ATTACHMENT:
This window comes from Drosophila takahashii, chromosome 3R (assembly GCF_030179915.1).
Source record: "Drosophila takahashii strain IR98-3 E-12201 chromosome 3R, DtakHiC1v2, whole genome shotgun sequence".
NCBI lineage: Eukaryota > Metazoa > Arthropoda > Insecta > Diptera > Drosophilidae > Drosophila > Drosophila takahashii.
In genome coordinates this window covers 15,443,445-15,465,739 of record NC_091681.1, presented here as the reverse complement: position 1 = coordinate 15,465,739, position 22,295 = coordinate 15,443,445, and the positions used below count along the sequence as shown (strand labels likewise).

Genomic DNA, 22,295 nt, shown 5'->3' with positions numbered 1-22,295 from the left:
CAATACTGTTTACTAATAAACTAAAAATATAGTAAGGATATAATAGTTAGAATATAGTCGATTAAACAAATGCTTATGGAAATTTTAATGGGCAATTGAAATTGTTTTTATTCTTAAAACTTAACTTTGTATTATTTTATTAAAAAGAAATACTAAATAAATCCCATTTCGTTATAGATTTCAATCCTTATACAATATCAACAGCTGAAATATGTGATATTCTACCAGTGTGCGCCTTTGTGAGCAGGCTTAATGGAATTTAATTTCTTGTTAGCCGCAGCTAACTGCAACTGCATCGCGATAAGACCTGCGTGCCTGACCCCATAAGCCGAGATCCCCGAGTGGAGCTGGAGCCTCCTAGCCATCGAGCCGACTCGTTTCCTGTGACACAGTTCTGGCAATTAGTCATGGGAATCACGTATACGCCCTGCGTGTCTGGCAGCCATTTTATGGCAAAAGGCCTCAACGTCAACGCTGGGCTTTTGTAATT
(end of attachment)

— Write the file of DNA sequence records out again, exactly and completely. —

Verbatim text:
This window comes from Drosophila takahashii, chromosome 3R (assembly GCF_030179915.1).
Source record: "Drosophila takahashii strain IR98-3 E-12201 chromosome 3R, DtakHiC1v2, whole genome shotgun sequence".
NCBI lineage: Eukaryota > Metazoa > Arthropoda > Insecta > Diptera > Drosophilidae > Drosophila > Drosophila takahashii.
In genome coordinates this window covers 15,443,445-15,465,739 of record NC_091681.1, presented here as the reverse complement: position 1 = coordinate 15,465,739, position 22,295 = coordinate 15,443,445, and the positions used below count along the sequence as shown (strand labels likewise).

Genomic DNA, 22,295 nt, shown 5'->3' with positions numbered 1-22,295 from the left:
CAATACTGTTTACTAATAAACTAAAAATATAGTAAGGATATAATAGTTAGAATATAGTCGATTAAACAAATGCTTATGGAAATTTTAATGGGCAATTGAAATTGTTTTTATTCTTAAAACTTAACTTTGTATTATTTTATTAAAAAGAAATACTAAATAAATCCCATTTCGTTATAGATTTCAATCCTTATACAATATCAACAGCTGAAATATGTGATATTCTACCAGTGTGCGCCTTTGTGAGCAGGCTTAATGGAATTTAATTTCTTGTTAGCCGCAGCTAACTGCAACTGCATCGCGATAAGACCTGCGTGCCTGACCCCATAAGCCGAGATCCCCGAGTGGAGCTGGAGCCTCCTAGCCATCGAGCCGACTCGTTTCCTGTGACACAGTTCTGGCAATTAGTCATGGGAATCACGTATACGCCCTGCGTGTCTGGCAGCCATTTTATGGCAAAAGGCCTCAACGTCAACGCTGGGCTTTTGTAATT